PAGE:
"I confirmed about 10 days back with Wharton that I would speak there. I am not a substitute. This is mere media speculation. My invitation to speak at Wharton lecture has nothing to do with Mr Modi's controversy," he said.
Kejriwal's comments came against the backdrop of reports that he will be replacing Modi as the keynote speaker of the event.
The conference got into news in India after Wharton decided to cancel Modi's keynote address in the wake of opposition to the Gujarat CM - who has drawn flak for his alleged role in allowing 2002 post-Godhra riots - from some of its students and university professors.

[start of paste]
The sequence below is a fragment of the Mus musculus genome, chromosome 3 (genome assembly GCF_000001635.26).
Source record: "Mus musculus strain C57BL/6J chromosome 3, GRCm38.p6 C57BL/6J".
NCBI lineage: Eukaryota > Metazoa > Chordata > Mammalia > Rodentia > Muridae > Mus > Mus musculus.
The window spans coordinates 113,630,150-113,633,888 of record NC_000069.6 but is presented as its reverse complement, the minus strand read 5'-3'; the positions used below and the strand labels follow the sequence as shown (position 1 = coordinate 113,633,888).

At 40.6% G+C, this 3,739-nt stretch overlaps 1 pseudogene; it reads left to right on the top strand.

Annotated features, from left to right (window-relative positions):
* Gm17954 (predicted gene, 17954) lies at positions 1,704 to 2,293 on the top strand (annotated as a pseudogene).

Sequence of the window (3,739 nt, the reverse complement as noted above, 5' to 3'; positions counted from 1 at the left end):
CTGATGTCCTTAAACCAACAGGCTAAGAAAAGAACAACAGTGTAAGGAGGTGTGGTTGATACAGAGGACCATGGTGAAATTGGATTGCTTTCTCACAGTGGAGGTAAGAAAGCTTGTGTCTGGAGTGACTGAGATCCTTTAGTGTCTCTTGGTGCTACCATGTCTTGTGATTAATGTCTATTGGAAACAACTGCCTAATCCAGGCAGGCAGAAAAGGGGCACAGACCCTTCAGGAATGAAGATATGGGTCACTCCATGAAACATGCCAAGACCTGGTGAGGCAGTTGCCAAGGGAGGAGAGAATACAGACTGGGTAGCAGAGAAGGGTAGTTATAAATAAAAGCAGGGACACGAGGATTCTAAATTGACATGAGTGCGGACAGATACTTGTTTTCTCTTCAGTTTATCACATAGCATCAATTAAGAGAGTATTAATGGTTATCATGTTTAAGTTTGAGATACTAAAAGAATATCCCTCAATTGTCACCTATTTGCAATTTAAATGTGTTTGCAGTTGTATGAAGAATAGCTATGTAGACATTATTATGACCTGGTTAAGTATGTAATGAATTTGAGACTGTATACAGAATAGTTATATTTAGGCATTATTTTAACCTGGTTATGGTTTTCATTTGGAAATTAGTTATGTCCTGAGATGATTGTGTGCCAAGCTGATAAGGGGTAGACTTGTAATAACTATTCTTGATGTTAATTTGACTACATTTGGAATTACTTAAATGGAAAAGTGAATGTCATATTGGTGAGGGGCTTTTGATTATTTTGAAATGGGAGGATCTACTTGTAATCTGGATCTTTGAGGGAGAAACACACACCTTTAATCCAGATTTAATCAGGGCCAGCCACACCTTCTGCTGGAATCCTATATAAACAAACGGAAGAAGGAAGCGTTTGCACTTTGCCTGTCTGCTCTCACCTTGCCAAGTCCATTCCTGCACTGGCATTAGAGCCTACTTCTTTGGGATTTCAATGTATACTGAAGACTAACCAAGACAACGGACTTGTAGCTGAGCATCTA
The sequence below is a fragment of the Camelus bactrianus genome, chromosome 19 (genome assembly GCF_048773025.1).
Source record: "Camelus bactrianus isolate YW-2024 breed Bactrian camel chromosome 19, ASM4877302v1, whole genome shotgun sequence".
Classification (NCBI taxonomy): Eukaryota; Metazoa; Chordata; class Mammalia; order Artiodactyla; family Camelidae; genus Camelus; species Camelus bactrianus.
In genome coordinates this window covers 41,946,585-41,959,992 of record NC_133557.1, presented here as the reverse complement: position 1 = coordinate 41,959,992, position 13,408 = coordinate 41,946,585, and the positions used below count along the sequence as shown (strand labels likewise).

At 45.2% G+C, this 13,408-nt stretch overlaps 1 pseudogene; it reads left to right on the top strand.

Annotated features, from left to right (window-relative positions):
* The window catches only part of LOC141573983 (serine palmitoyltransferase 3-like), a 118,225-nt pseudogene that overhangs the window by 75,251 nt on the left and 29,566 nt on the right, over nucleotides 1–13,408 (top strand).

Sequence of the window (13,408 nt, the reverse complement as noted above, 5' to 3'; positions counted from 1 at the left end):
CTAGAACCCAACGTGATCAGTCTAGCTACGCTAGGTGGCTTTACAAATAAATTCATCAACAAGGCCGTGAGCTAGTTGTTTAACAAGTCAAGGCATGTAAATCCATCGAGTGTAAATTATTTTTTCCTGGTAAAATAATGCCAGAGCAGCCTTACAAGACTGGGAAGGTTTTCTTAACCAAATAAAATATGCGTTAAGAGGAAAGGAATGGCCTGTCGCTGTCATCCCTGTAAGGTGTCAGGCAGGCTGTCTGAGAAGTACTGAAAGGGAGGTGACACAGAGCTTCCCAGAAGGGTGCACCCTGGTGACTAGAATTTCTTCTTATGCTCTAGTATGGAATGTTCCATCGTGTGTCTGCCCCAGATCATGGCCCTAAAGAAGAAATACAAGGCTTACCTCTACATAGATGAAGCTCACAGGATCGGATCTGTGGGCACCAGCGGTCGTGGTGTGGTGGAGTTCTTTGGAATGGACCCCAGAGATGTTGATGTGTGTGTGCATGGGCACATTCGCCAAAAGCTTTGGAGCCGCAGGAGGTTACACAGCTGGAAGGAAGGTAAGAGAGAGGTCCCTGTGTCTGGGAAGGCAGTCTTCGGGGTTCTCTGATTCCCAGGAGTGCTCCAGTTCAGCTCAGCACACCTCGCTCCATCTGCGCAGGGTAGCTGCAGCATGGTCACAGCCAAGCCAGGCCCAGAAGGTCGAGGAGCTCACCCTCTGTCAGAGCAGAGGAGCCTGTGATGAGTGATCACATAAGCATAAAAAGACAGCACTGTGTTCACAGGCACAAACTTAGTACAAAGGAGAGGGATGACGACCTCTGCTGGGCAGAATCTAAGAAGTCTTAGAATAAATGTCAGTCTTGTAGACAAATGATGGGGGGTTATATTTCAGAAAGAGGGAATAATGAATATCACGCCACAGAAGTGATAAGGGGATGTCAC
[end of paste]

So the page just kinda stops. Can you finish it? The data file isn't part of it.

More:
Modi was to deliver his address on March 22-23 via video-conference.
Three Indian-American professors from the University of Pennsylvania had sent a petition to Wharton signed by about 135 people "furious" against the invitation to Modi.